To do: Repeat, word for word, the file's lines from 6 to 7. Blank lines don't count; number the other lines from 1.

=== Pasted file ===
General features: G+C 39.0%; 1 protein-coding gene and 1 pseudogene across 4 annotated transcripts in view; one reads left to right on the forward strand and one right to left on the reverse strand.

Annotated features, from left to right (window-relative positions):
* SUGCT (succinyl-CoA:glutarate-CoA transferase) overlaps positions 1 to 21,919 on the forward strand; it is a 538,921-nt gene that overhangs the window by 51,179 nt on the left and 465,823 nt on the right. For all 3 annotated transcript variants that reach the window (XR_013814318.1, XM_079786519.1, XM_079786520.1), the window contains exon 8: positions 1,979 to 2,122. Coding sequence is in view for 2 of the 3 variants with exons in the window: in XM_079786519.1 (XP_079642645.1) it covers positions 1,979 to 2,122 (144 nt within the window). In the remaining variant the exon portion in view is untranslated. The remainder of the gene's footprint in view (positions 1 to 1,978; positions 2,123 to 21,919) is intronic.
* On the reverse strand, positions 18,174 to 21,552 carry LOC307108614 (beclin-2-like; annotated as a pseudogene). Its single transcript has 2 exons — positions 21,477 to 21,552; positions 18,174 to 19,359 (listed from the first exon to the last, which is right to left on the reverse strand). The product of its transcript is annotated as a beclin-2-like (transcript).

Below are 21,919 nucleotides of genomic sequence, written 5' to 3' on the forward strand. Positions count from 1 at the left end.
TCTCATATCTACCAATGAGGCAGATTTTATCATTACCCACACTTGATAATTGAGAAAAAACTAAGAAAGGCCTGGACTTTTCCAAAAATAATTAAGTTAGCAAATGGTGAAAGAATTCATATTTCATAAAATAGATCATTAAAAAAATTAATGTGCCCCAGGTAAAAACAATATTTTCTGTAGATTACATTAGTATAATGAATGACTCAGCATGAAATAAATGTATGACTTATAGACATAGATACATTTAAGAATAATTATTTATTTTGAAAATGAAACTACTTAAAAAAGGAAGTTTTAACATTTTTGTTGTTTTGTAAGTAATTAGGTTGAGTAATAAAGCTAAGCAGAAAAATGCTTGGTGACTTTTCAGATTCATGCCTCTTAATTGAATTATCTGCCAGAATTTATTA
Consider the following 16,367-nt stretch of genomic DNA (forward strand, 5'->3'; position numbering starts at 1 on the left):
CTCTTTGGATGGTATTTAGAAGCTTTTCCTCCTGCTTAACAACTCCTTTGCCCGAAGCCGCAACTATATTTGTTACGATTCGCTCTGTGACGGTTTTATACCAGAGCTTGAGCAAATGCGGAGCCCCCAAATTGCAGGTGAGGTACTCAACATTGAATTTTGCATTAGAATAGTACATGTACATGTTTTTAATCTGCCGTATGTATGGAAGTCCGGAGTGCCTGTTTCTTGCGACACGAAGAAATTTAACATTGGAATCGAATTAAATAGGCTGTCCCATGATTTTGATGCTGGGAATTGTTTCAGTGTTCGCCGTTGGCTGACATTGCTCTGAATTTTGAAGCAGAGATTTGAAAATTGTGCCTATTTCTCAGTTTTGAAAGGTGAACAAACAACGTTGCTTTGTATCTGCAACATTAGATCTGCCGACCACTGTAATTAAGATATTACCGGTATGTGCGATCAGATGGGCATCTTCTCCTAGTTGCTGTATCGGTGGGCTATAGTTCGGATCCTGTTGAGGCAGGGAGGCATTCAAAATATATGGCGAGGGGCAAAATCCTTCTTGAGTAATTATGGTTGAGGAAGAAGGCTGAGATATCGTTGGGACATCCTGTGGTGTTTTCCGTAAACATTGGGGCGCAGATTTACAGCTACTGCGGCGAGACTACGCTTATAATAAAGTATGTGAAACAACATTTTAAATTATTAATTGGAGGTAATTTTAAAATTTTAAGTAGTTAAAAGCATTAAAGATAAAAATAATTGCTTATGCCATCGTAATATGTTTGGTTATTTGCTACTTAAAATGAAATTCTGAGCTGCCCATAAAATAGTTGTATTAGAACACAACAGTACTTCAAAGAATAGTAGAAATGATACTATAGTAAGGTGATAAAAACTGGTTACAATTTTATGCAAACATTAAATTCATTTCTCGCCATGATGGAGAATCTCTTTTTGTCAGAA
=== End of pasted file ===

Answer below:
TCTCATATCTACCAATGAGGCAGATTTTATCATTACCCACACTTGATAATTGAGAAAAAACTAAGAAAGGCCTGGACTTTTCCAAAAATAATTAAGTTAGCAAATGGTGAAAGAATTCATATTTCATAAAATAGATCATTAAAAAAATTAATGTGCCCCAGGTAAAAACAATATTTTCTGTAGATTACATTAGTATAATGAATGACTCAGCATGAAATAAATGTATGACTTATAGACATAGATACATTTAAGAATAATTATTTATTTTGAAAATGAAACTACTTAAAAAAGGAAGTTTTAACATTTTTGTTGTTTTGTAAGTAATTAGGTTGAGTAATAAAGCTAAGCAGAAAAATGCTTGGTGACTTTTCAGATTCATGCCTCTTAATTGAATTATCTGCCAGAATTTATTA
Consider the following 16,367-nt stretch of genomic DNA (forward strand, 5'->3'; position numbering starts at 1 on the left):